Although the waxes in accordance with the invention are generally used in the form of mixtures of cyclopentadiene polymers containing a different number of cyclopentadiene units, individual cyclopentadiene polymers obtained by separating the crude polymerization product into fractions of difierent polymerization degree may oifer certain advantages for special purposes. The separation of the crude polymerization products can be performed by the conventional methods for separating mixtures of polymerhomologous compounds, for example, by fractional vacuum distillation or selective extraction. Thus, the pentamer of cyclopentadiene can be isolated. After hydrogenation of its double bonds, a product melting at a temperature as high as 310 C., which is extremely useful for increasing the melting point of wax compositions, can be obtained. 7

The waxes in accordance with the invention can be mixed with other waxes, which results either in an increase or a decrease of the melting point, depending on the nature of the admixed product and the ratio of the components.

The waxes in accordance with the invention are generally well compatible with other waxes of natural or synthetic origin. Therefore, various mixtures with other waxes may be prepared, thus producing formulations having novel properties and, in particular, higher melting points. The hydrocarbon waxes in accordance with the invention are particularly compatible with the solid parafiins produced by the catalytic hydrogenation of carbon monoxide. They may be melted together with these hydrocarbons in certain quantitatives proportions to form uniform wax materials. In this way, there may be produced hydrocarbon waxes of any melting point within the broad range between the melting point of the slabbed parafiins, i.e., about 50-60 C. on the one hand, and melting points far in excess of 200 C. on the other.

The properties of the wax materials in accordance with the invention may also be varied and adapted to the commercial requirements by adding to the double bonds of the unsaturated primary polymers of cyclopentadiene, instead of hydrogen, other groups, especially those which contain oxygen or nitrogen, as, for example, water, formic acid, hydrocyanic acid, etc. It is also possible to add carbon monoxide and hydrogen by means of the 0x0 synthesis in the presence of cobalt catalysts, thereby obtaining aldehydes or alcohols, which have the structure of condensed S-membered rings with one or two methylal or methylol groups attached to the outer rings. These compounds may as such be used as Wax materials or prior to their use be converted into the corresponding carboxylic acids or esters. In this way there are obtained wax materials which, in addition to their general outstanding wax properties, are particularly useful because their melting points lie far above 100 C.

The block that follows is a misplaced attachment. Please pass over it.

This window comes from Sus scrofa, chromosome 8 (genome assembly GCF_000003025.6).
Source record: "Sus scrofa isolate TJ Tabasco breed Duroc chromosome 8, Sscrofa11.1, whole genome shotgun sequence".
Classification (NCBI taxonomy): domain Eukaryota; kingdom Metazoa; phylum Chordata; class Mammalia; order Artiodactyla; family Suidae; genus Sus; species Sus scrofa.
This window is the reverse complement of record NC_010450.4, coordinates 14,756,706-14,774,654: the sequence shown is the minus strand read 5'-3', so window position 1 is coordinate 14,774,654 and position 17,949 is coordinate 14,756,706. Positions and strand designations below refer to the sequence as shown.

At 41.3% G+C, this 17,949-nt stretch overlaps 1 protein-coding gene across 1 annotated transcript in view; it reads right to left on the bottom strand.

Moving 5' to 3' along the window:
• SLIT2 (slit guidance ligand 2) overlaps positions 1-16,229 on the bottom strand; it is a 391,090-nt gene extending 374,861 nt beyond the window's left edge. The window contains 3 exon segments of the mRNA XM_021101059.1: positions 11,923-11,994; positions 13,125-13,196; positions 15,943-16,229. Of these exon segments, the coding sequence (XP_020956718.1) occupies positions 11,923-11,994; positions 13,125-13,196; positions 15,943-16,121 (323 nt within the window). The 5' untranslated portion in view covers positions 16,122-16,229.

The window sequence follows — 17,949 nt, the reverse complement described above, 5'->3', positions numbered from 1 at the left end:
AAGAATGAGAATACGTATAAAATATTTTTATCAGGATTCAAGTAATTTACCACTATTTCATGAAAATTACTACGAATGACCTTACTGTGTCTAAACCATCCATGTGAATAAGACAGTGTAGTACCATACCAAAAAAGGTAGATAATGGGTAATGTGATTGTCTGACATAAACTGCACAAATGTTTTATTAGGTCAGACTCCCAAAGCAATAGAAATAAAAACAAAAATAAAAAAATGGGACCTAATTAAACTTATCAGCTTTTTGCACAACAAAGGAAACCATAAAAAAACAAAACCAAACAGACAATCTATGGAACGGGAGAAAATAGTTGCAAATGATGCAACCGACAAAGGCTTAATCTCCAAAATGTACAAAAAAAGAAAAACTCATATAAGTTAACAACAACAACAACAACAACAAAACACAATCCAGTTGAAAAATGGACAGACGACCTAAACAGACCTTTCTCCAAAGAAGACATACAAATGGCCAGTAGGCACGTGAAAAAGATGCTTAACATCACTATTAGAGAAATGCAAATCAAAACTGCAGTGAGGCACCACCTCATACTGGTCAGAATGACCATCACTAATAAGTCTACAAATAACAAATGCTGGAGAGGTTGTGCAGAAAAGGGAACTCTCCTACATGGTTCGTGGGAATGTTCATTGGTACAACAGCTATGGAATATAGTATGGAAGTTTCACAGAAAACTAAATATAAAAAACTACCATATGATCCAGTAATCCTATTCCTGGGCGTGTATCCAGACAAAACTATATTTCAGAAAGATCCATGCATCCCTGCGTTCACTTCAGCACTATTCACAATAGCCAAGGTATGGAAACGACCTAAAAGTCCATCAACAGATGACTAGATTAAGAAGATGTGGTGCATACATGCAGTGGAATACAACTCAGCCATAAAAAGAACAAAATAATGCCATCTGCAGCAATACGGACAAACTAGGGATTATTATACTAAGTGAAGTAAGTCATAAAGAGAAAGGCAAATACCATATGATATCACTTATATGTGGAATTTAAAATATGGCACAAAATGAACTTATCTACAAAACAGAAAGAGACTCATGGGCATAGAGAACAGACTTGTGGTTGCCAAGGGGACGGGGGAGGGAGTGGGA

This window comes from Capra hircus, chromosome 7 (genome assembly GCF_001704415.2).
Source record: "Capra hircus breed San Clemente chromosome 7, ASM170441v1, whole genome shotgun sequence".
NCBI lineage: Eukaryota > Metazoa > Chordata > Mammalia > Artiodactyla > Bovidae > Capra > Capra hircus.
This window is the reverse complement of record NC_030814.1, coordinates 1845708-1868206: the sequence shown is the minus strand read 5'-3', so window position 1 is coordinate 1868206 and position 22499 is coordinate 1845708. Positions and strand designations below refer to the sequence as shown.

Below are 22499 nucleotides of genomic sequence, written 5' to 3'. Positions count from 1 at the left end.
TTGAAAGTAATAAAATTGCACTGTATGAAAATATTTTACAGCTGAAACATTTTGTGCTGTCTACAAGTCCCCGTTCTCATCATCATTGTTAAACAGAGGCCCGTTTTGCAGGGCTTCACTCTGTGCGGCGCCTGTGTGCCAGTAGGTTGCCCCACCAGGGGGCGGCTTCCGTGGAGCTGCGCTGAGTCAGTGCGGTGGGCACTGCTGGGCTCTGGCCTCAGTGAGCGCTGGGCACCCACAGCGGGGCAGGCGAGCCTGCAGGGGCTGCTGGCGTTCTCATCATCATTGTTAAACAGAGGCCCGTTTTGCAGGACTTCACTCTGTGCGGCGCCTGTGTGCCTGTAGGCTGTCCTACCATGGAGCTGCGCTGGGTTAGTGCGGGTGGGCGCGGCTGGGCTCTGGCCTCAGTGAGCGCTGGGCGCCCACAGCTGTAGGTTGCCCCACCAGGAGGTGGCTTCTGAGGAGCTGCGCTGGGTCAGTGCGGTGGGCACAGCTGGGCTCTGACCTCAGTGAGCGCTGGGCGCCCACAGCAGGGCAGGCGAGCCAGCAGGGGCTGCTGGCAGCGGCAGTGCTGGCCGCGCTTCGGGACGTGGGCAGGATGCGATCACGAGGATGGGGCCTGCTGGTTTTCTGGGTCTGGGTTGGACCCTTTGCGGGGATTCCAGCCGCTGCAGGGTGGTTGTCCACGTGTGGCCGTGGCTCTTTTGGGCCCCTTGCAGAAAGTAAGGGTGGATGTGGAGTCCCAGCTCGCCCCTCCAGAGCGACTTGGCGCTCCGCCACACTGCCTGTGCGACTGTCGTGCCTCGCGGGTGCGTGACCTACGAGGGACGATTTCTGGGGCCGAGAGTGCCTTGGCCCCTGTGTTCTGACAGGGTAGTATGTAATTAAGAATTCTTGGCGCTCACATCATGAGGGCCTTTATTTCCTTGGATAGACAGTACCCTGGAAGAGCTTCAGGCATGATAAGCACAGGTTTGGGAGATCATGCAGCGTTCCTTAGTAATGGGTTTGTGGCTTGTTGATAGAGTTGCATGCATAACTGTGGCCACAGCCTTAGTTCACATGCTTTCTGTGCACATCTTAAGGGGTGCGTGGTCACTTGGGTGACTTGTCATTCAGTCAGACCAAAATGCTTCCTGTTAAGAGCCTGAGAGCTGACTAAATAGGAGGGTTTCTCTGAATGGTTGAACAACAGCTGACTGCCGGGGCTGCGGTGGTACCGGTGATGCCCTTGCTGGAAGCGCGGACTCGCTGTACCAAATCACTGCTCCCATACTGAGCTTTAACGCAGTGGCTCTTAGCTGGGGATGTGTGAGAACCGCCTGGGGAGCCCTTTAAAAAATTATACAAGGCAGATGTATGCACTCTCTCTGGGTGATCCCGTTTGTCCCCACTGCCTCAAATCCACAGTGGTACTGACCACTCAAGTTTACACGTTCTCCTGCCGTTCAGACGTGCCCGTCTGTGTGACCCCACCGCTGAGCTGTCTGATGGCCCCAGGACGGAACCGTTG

The waxes in accordance with the invention and the mixtures thereof with other wax-like materials may be For the production of hydrocarbons having the structure of S-membered carbon rings, batches of 1000 grams dicyclopentadiene each are treated for 1 to 30 hours at temperatures of -240 C. in a shaking autoclave. For processing, the reaction products are dissolved with about four times their weight of hydrogenated hydro carbon (especially those having 9 and 10 carbon atoms in the molecule) and separated from the undissolved portions by hot filtration. The residue represents a product which has a melting point of above 320 C. and h'as'been designated as polycyclopentadiene. This is a mixturefof hexa-, heptaand higher polymerized produ'cts. 'Ihe filtrate is subsequently cooled and the precipitated portions are filtered off. The product thus obtained has a meltingpoint of 25027( C. and consists chiefly of' pentacyclopentadiene. "subjected to vacuum distillation which leaves a residue which has a melting point of 110130 C. This product is a mixture of tricyclopentadiene and tetracyclopentadiene. The unconverted dicyclopentadiene distils over Withthe top product. Therefore, the quantity of dicyclopentadiene may'be computed from the difference between the feed product and the finished products formed.